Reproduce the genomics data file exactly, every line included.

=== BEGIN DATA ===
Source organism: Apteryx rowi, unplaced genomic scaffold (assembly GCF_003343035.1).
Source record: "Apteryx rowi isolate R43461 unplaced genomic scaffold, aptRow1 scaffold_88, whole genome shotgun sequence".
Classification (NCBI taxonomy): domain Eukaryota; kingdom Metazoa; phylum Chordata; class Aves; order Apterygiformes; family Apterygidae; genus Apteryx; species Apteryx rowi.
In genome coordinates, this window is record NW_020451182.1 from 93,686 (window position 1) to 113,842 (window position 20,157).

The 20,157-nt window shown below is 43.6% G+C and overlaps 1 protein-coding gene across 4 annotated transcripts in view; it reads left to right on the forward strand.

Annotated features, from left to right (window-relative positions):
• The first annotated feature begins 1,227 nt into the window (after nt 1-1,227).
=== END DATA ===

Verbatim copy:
Source organism: Apteryx rowi, unplaced genomic scaffold (assembly GCF_003343035.1).
Source record: "Apteryx rowi isolate R43461 unplaced genomic scaffold, aptRow1 scaffold_88, whole genome shotgun sequence".
Classification (NCBI taxonomy): domain Eukaryota; kingdom Metazoa; phylum Chordata; class Aves; order Apterygiformes; family Apterygidae; genus Apteryx; species Apteryx rowi.
In genome coordinates, this window is record NW_020451182.1 from 93,686 (window position 1) to 113,842 (window position 20,157).

The 20,157-nt window shown below is 43.6% G+C and overlaps 1 protein-coding gene across 4 annotated transcripts in view; it reads left to right on the forward strand.

Annotated features, from left to right (window-relative positions):
• The first annotated feature begins 1,227 nt into the window (after nt 1-1,227).